What are the Retirement Planning Basics?
If you're thinking about retirement and don't now the first thing about retirement planning, you probably want to know what the fundamentals are. This would be things like when is the best time to start thinking about it, do you need a budget, where's the money going to come from?
The early stages of one’s income earning career are probably the best time to be thinking about planning for retirement. An individual has quite a bit of time to start considering their options and setting aside enough money to begin building a retirement savings nest egg. Most people at this time probably don't have a clue about retirement planning and should probably be made aware of retirement fundamentals.
The first thing to be determining when considering building a retirement nest egg is how much discretionary income you have and how much of it you want to be save for retirement. The way to go about this is to add up all of your income sources after taxes and subtract all of your normal recurring living expenses and possibly a small margin for unexpected items. The difference would be your discretionary income, that is, income to be spent or invested at your discretion.
Once you've arrived at your discretionary income you'll want to know what choices there are for investing it. If your'e an employee or self-employed you're probably already slightly ahead in the game because a small part of your paycheck is automatically contributed to social security benefits.
Emergency Savings Plan
Knowing how much money that your have to work with leads into another one of the basic retirement planning fundamentals; this is establishing an emergency savings plan. It could be in the form of a savings account with a bank or a savings and loan company. These accounts can be considered safe because they are insured against loss by the Federal Deposit Insurance Corp. for amounts up to $250,000 for an individual. This coverage amount was raised from $200,000 to $250,000 by the US Congress on October 3, 2008 and will stay in effect until 2013.
If the amounts of your contributions to the account are small, the accumulation can be helped along by investing in a 30 day certificate of deposit (CD). When the CD matures you'll have more interest than you would have earned in the savings account and your money hasn't been tied up for a very long time (there are penalties for early withdrawals). This can also be rolled over into another 1 month CD, or maybe a 2 or 3 month CD. When you have enough money in the account a six month CD can be considered. About three months of living expenses are usually accumulated in an emergency savings account, but six months isn't unusual.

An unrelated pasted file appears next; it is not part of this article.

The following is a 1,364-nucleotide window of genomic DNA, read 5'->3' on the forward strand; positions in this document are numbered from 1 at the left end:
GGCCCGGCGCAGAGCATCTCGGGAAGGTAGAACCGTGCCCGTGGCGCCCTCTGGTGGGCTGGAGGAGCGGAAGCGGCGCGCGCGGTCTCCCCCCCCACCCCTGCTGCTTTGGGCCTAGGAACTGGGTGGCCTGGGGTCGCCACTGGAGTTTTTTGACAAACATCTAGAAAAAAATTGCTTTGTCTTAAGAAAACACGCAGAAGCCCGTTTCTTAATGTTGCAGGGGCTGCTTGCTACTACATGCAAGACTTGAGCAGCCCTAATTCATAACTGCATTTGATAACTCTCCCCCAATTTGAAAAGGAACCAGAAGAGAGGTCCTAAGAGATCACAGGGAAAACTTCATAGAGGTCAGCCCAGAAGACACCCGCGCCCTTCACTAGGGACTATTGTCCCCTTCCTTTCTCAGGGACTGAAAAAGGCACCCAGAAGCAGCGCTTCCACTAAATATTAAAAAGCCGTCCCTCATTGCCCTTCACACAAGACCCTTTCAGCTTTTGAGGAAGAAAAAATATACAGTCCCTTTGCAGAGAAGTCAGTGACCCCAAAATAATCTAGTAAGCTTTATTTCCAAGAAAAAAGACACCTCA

Establishing an Individual Retirement Arrangement (IRA) could also be a good choice for young or middle-aged investors. They can be opened with a bank, a mutual fund, an insurance company, or a stockbroker. There are contribution limits and early withdrawals can be painful (usually 10% tax on the amount of the withdrawal). There are different types of IRAs. Individuals generally have traditional IRAs or Roth IRAs available to them. Both have tax advantages depending what suits you. The traditional IRA defers the income tax on contributions until the year that they are received. Roth IRA contributions are taken from income that has already been taxed so the distributions aren't taxed in the year that they are received.
By the time a person is in their 30's or 40's they should be more solidly established in a retirement investment strategy. First, and foremost, the emergency savings plan should be unquestionably in place. The retirement accounts should be comprised of more than one investment vehicles that are comfortable for you. You should have a monthly budget in place that is a routine for you. with debt under control in anticipation of a debt-free retirement. How much money you will need for retirement should be calculated and compared to the returns that your existing savings would be expected to earn at that time. Any gaps should be addressed with some way to close them. Having a written budget in front of you can be very convenient for this.
Other investments that typical for an individual can be invested in at this time in their working career are: